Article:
(This update comes a little bit late, I apologize for that).
Defkalion’s reactor demo in Milan in July has been discussed extensively. A series of concerns have been raised, among them for the flow measurement not being accurate and for the flow of steam output into the sink being weaker than what could be expected.
Regarding the steam flow I already said that I regret not having opened the valve leading straight down towards the floor (the one we used when calibrating the water flow) to get a visual observation of the steam flow. I have later understood that others have asked to do the same thing but that Defkalion declined, arguing that opening that valve would disturb the equilibrium in the system.
After the demo I sent a couple of follow up questions to Defkalion’s chief scientist, John Hadjichristos, and I would like to share his answers here.
Mats: A Faraday cage only shields from electric fields, not magnetic fields. Can you discuss further how the strong magnetic fields you mentioned, reaching 1.6 Tesla, were shielded?
Hadjichristos: First of all we wish to clarify that the reported magnetic anomalies values relate to peak measurements. Shielding of such “noise” is done using mu metal materials and solenoids during tests having the declared objectives as in the protocol submitted to ICCF18. I apologize for the technically not correct use of the terms “cage” or “Faraday cage” as used in our internal lab jargon.
From a reader: At the time from 21:10 till 21:33 the output temp raised from 143°C to 166°C. But inner reactor temp was all the time constant at 355°C-358°C and coolant flow was 0,57 – 0.59 liter/min also constant. Is there any explanation for this phenomenon?
Hadjichristos: When coolant is in dry steam condition, flow is not constant. A pressure barrier within the coil surrounding the reactor creates flow flactuations that result to such ‘strange’ thermal behavior of coolant during the aforsaid period, srongly related also with stored energy in reactor’s metals. This can be easily explained noting also:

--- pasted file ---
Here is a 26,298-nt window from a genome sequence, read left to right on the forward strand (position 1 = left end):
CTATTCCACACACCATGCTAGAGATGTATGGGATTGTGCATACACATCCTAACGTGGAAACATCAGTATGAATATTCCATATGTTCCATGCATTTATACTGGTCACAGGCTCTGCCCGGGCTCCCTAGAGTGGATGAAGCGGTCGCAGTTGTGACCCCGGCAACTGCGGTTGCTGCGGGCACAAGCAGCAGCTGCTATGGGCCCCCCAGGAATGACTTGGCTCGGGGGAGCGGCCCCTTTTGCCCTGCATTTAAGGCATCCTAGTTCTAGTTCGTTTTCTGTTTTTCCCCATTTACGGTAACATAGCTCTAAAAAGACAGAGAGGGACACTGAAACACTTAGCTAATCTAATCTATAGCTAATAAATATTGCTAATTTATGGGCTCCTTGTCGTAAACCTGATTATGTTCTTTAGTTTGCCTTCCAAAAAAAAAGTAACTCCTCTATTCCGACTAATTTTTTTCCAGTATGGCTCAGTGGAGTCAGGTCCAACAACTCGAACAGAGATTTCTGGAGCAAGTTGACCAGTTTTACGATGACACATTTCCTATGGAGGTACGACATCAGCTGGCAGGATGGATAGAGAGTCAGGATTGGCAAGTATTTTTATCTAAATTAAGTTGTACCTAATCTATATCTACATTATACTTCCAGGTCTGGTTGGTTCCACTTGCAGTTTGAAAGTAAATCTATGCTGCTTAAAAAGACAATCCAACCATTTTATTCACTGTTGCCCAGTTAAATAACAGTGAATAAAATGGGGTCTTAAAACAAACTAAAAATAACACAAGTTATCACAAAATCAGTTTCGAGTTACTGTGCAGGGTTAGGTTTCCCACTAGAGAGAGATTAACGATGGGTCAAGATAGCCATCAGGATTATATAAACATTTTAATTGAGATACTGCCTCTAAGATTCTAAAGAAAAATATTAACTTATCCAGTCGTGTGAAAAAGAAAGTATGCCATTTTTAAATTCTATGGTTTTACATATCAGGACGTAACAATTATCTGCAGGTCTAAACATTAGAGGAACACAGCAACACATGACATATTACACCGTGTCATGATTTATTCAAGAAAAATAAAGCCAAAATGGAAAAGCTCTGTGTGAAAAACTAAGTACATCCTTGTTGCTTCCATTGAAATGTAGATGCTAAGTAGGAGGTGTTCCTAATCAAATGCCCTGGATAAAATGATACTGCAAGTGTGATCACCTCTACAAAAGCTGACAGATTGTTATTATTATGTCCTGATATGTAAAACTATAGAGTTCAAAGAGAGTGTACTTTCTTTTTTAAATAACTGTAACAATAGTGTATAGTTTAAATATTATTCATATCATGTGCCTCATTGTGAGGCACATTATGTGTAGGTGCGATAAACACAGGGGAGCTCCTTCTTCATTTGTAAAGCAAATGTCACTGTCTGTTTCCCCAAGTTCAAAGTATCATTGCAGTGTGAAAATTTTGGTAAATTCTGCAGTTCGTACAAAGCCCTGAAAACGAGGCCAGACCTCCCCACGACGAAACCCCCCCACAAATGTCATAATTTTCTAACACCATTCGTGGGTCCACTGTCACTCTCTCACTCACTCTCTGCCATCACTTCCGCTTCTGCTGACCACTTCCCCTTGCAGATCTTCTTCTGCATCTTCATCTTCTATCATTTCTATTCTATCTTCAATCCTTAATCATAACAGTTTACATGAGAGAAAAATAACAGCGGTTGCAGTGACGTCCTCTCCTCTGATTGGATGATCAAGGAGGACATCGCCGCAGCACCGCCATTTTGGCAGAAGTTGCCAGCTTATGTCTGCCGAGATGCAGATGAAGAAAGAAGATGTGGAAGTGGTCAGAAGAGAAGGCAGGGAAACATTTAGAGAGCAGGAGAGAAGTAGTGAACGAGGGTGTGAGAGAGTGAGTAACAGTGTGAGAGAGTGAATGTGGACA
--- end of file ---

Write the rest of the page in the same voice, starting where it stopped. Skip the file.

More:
As I explained live during the demo, the flow measurement algorithm in our Labview software uses the slope (first derivative) of the plot of the reported fn pulses from the flow meter and not the n/(1/f1+1/f2+…+1/fn) or the more common in use (f1+f2+…+fn)/n methods, as the later are very sensitive leeding to huge systematic errors and wrong calorimetry results due to such fluctuations when occurred. The consequence “cost” of the method we use is the delay on the reported values on screen, which obviously does not influence the total energy output calculations with any “noise” as all fn values are used, whilst all thermometry measurements are “quicker” reporting “on screen”. All such 3 flow calculation methods from the flow meter’s signals give indentical instant flow measurement results only when f1=f2=…=fn aka when no steam pressure blocks water to flow from the grid smoothly.
Thanks to your reader bringing up this, not very much commented/analyzed in blogs, issue on flow wrong algorithms in use in similar calorimetry configurations.
Mats: Could you tell me which other external persons/validators were supposed to come and why they didn’t come?
Mats: The sink where the steam was output, was it a normal sink with an open hole in the bottom leading to the ordinary drainage network, or was there any active venting, e.g. a fan, drawing gas down the sink? Could you also tell me the inner diameter of the steam outlet tube?
Hadjichristos: There was not any active venting to or in the drainage. The output pipe driving the steam to the drainage network was a 1/2″ diameter cooper pipe (not thermal insulated after the Tout thermocouple) whilst the PVC drainage pipe diameter was 2″. Cold water was flowing into the drainage hole from a water supply to protect the PVC drainage pipe from melting.
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Finally I would like to share some photos from the demo (click on the images for larger view).